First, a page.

G-5-class motor torpedo boat

The G-5 was a Soviet motor torpedo boat design built before and during World War II. Approximately 300 were built, of which 73 were lost during the war. Four were exported to the Spanish Republican Navy during the Spanish Civil War and others were transferred to North Korea after the war. Three were captured by the Finns, but only two were used before all three had to be returned to the Soviets after the Moscow Armistice in 1944.

A G-5-class motor torpedo boat passing in front of the Soviet cruiser Kirov in 1940
Class overview
Preceded by: Stalnoy class
Succeeded by: D3 class
Subclasses: Series 7, 8, 9, 10, 11
Built: 1933–1941
In commission: 1934–late 1950s
Completed: about 300
Lost: 73
Preserved: 1
General characteristics (Series 10)
Type: Motor torpedo boat
Displacement: 16.26 tonnes (16.00 long tons; 17.92 short tons) (standard)
Length: 18.85–19.1 m (61 ft 10 in–62 ft 8 in) overall
Beam: 3.5 m (11 ft 6 in)
Draught: 0.82 m (2 ft 8 in)
Speed: 53 knots (61 mph; 98 km/h)
Complement: 6-7
  • 1-2 12.7 mm (0.50 in) machine guns
  • 2 × 533 mm (21 in) torpedoes
Notes: 1,600 kg (3,500 lb) of fuel

Design and development

The G-5 class was an improved and enlarged version of the Sh-4-class motor torpedo boats which were derived from a design by Andrei Tupolev, the noted aircraft designer. It was intended to use Soviet-built engines and carry larger torpedoes than its predecessor. A prototype was designed and built by TsAGI (Russian: Центра́льный аэрогидродинами́ческий институ́т or "Tsentralniy Aerogidrodinamicheskiy Institut", the Central Aerohydrodynamic Institute) in 1932–33. As its intended engines were not yet available two 1,000 bhp (750 kW) Isotta Fraschini engines were imported from Italy. Unarmed, and with a partial fuel load, it achieved a maximum speed of 63.5 knots (73.1 mph; 117.6 km/h) during its trials in the Black Sea during 1933 and the decision was made to place it into production.[1]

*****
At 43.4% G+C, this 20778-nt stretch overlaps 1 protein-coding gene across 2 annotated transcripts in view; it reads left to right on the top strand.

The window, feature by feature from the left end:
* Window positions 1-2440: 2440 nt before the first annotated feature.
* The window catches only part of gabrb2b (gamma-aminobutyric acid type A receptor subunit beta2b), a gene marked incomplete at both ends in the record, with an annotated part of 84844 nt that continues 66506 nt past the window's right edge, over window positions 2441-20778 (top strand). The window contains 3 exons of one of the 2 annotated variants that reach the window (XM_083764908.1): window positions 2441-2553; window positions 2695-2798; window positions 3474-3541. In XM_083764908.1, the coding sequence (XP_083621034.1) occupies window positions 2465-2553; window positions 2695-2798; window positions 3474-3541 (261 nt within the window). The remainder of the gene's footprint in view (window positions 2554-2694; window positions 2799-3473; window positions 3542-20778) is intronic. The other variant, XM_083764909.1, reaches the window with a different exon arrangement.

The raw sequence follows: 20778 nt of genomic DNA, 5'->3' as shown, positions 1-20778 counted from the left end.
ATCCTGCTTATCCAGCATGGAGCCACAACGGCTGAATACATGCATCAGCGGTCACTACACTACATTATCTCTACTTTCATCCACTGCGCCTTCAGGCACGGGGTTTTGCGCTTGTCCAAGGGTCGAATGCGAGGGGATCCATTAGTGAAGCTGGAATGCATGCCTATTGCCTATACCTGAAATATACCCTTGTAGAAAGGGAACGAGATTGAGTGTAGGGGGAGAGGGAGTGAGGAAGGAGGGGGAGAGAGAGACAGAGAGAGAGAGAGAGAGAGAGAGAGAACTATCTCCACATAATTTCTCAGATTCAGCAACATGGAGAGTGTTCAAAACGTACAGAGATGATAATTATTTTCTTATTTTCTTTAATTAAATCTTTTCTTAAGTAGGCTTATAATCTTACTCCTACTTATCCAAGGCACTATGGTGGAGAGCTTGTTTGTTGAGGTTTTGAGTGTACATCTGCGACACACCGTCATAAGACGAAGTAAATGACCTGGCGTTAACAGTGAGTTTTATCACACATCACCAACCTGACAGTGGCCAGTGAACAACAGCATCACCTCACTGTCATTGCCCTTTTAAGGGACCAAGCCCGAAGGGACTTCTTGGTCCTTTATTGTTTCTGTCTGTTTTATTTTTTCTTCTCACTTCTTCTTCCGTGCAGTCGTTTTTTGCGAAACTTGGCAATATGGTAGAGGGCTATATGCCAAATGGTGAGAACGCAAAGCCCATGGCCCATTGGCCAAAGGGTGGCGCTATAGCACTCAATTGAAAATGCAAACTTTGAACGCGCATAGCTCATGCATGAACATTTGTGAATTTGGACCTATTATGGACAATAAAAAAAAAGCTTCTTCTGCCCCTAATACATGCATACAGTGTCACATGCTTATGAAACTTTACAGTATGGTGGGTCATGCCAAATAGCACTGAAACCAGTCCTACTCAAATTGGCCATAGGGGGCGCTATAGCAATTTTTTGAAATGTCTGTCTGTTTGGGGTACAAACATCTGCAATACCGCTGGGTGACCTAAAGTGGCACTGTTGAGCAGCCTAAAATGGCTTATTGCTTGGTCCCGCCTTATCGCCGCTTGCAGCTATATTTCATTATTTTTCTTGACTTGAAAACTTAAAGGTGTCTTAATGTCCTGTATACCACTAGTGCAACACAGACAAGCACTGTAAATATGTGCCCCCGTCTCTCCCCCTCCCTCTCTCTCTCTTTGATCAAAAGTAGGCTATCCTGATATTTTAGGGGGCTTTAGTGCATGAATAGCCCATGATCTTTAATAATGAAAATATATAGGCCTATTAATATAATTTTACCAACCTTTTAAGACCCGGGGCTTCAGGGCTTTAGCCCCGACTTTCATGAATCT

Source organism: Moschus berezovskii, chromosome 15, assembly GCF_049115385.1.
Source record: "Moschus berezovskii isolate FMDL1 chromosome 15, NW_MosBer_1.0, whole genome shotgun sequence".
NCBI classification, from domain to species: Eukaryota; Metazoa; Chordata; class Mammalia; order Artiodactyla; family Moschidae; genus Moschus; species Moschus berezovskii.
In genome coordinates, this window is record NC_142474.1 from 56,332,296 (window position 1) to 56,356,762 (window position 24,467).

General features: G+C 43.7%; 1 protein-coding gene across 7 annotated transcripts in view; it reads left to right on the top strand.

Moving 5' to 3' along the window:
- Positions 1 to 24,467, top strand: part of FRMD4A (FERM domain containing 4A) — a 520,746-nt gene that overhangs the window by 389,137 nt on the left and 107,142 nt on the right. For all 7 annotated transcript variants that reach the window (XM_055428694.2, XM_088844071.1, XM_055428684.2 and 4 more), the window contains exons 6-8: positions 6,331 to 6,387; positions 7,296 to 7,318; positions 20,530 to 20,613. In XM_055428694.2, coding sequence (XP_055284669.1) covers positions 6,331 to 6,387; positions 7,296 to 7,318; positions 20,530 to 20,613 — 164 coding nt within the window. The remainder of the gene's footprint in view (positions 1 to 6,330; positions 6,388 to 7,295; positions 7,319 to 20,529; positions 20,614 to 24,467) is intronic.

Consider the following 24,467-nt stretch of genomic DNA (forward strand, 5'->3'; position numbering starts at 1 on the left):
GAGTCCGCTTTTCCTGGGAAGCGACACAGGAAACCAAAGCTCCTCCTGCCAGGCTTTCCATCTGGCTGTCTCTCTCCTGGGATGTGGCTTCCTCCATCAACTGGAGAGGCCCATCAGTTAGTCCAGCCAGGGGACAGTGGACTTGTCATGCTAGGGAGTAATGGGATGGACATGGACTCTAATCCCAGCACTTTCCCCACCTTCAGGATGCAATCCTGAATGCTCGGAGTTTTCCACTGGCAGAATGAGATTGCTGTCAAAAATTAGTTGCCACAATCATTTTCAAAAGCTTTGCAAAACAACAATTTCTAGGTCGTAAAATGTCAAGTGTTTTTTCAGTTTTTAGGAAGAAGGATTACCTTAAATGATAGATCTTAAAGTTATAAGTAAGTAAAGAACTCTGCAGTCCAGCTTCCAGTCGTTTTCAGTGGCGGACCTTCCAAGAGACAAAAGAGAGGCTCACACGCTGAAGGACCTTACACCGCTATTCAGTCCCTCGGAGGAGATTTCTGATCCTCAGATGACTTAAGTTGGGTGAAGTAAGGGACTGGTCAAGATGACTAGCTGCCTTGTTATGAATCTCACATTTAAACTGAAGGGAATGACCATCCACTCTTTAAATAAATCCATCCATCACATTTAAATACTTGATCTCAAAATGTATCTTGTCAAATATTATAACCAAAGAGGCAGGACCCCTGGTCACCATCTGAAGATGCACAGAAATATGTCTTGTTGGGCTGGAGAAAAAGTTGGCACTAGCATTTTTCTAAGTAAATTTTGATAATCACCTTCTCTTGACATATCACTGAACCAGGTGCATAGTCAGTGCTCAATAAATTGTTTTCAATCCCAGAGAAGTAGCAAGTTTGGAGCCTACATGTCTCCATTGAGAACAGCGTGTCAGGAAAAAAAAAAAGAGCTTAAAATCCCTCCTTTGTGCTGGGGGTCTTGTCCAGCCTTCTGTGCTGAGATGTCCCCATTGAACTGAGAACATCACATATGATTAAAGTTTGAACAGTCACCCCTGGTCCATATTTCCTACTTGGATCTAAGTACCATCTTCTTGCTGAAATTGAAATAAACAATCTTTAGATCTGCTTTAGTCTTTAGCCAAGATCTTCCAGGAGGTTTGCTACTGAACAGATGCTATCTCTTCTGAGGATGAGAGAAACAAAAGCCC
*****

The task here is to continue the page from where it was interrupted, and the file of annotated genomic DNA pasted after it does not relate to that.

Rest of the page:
The G-5 was a single-step, hydroplaning design with a whaleback upper hull. It was mainly built from duralumin which saved a significant amount of weight, but greatly complicated its use in service because of duralumin's susceptibility to galvanic corrosion in salt water. One captured Soviet torpedo boat commander said that G-5s could only be kept in the water for 5–7 days during the summer and 10–15 days during the winter before it had to be removed from the water and treated with anti-corrosion measures. The hull was divided into three compartments by two transverse bulkheads. The superstructure was very small to reduce top-heaviness, and crewmembers could not stand up inside it.[2]